Holding students’ attentions can be hard, especially in a large classroom where courselessons tend to be less personal. College lecture halls can often turn into vast rooms of day dreaming minds. With so many people in one room, nobody is pressured to listen or participate the same way as, say, a 20-person class.
The problem is made even worse as the majority of college students use laptops and tablets to take notes, which is only a click away from social media feeds, cat videos and a whole world wide web of distractions.
Luckily, there are tried-and-true techniques to reengage students even in a lecture hall setting.
Embrace the Tech Democracy
As mentioned above, students love technology. But what exactly are they doing on these devices? Studies show that almost 30 percent of the time we spend online is dedicated to social networking. That means sharing, commenting and posting. Why is this relevant? Well, it says that students love sharing their thoughts and seeing others do the same.
Active learn and classroom response strategies, like classroom polling, draw students out of the redundancy of passive listening back into active engagement. For example, polling platforms like Poll Everywhere, allow instructors to share open-ended questions with their audience which can be answered via text, smartphone app, custom URL or Twitter. This can be utilized for icebreaker questions at the beginning of each lecture or used periodically to hold students’ attention.
Active learn polling software can also be useful for class attendance, pop quizzes, grading, discussing sensitive topics and garnering audience feedback or questions without pausing the lecture. As you can tell, this is a helpful solution for turning cell phones and other weapons of mass distraction into useful classroom aids.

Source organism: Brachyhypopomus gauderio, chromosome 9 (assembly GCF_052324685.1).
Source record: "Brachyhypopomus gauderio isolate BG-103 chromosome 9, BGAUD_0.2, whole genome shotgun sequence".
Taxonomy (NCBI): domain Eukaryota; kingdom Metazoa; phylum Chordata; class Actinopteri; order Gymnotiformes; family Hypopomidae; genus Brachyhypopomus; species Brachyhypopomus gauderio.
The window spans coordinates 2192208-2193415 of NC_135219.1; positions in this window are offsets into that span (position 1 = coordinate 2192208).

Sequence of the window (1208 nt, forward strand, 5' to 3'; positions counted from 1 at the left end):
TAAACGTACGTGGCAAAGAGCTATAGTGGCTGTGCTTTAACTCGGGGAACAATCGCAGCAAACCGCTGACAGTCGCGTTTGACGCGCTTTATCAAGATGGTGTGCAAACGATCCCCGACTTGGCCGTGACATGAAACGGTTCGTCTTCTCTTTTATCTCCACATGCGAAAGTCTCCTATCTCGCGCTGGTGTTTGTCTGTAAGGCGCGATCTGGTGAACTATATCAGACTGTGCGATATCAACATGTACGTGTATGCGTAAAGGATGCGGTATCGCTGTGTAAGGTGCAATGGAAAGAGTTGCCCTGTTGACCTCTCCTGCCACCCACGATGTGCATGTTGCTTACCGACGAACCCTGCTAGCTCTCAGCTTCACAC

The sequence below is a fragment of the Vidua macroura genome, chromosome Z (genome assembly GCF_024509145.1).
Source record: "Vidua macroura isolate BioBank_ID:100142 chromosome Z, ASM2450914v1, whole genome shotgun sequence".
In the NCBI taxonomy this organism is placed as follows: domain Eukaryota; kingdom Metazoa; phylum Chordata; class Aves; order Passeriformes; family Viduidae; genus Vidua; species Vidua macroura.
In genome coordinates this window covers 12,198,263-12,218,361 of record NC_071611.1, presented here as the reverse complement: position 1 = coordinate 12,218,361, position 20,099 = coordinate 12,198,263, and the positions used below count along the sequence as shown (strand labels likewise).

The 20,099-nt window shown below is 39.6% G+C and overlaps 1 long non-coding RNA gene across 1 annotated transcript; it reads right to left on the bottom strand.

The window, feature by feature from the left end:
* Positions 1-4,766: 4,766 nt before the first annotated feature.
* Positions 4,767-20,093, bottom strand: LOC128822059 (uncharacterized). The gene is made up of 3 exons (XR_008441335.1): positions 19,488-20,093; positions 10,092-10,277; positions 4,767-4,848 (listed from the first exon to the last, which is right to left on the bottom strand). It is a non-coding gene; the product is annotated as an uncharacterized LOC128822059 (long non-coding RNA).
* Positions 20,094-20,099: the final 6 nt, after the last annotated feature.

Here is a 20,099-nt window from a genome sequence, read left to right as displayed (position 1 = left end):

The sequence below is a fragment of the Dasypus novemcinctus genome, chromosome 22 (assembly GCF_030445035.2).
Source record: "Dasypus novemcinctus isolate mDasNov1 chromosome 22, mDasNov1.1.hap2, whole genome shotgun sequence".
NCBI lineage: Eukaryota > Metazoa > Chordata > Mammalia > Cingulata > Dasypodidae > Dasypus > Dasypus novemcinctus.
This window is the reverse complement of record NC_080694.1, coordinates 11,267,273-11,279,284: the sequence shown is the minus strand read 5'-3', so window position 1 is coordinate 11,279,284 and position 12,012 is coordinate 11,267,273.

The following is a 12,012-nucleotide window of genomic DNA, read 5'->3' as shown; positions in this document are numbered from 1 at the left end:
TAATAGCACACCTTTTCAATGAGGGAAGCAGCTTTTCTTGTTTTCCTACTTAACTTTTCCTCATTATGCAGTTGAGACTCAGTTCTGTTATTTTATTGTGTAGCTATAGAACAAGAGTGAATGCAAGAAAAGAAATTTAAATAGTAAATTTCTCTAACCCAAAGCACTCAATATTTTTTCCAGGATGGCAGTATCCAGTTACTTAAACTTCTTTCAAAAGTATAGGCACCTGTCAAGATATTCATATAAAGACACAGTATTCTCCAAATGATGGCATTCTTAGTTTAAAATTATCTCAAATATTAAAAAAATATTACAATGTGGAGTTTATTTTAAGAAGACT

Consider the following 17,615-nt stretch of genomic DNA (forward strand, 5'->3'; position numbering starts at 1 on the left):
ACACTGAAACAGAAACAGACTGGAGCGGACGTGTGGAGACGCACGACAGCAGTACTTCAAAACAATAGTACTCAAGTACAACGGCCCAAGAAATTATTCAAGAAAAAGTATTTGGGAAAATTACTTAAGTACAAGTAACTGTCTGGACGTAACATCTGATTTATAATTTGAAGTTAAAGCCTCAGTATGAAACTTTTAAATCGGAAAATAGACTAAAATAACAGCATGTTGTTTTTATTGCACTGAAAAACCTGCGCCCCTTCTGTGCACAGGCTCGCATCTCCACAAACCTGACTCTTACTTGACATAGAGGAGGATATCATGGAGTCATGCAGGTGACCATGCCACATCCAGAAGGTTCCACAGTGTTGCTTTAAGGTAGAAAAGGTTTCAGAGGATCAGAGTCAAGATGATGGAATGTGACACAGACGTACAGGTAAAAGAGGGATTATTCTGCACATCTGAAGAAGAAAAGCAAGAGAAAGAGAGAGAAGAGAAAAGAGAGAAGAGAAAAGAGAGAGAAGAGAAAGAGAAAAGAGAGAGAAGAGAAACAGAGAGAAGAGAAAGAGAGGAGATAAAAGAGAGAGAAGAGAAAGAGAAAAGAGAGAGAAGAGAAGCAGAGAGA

Drop KnowledgeLike Socrates
One of the best ways to push pupils into a more involved role is to turn the regular student-teacher dynamic on its head. Place the onus of directing class discussion back onto the students. The Socratic method is one way to do this.
At its core, the Socratic method is all about encouraging students to question their assumption and backup their opinions as a way to drive critical thinking. Start by asking a difficult or controversial question for open discussion. Allow students to carry the conversation however they wish, only intervening if the conversation becomes redundant, tangential or comes to a halt. You can also play moderator in case some students are being left out or conversationbecomes dominated by a few players.
This technique is useful for classes of all sizes including lecture halls, since students are more likely to remember a heated (yet respectful) in-class debate rather than bullet points on a PowerPoint slide.
At best, students are only as engaged as their professor. At worst, they are snoozing on their notebooks. To keep pupils awake and interested, try shaking up your lectures with relevant anecdotes or humor. You don’t have to force it, but it may be helpful to provide some entertaining context around the subject matter being covered. After all, the human mind is better primed to remember stories rather than facts and figures.
This is what is known as active teaching. Other options include asking rhetorical questions followed by a pause to allow students time to stew on the information being presented; showing striking images on the presentation screen to benefit visual learners and memory; or providing contemporary, real-world examples to make the topics more relevant to your students.
We Yearn to Learn
Of course, every class is unique. So don’t be afraid to experiment with different active learn or active teaching techniques each semester to see what meshes best with your teaching style and your students’ needs.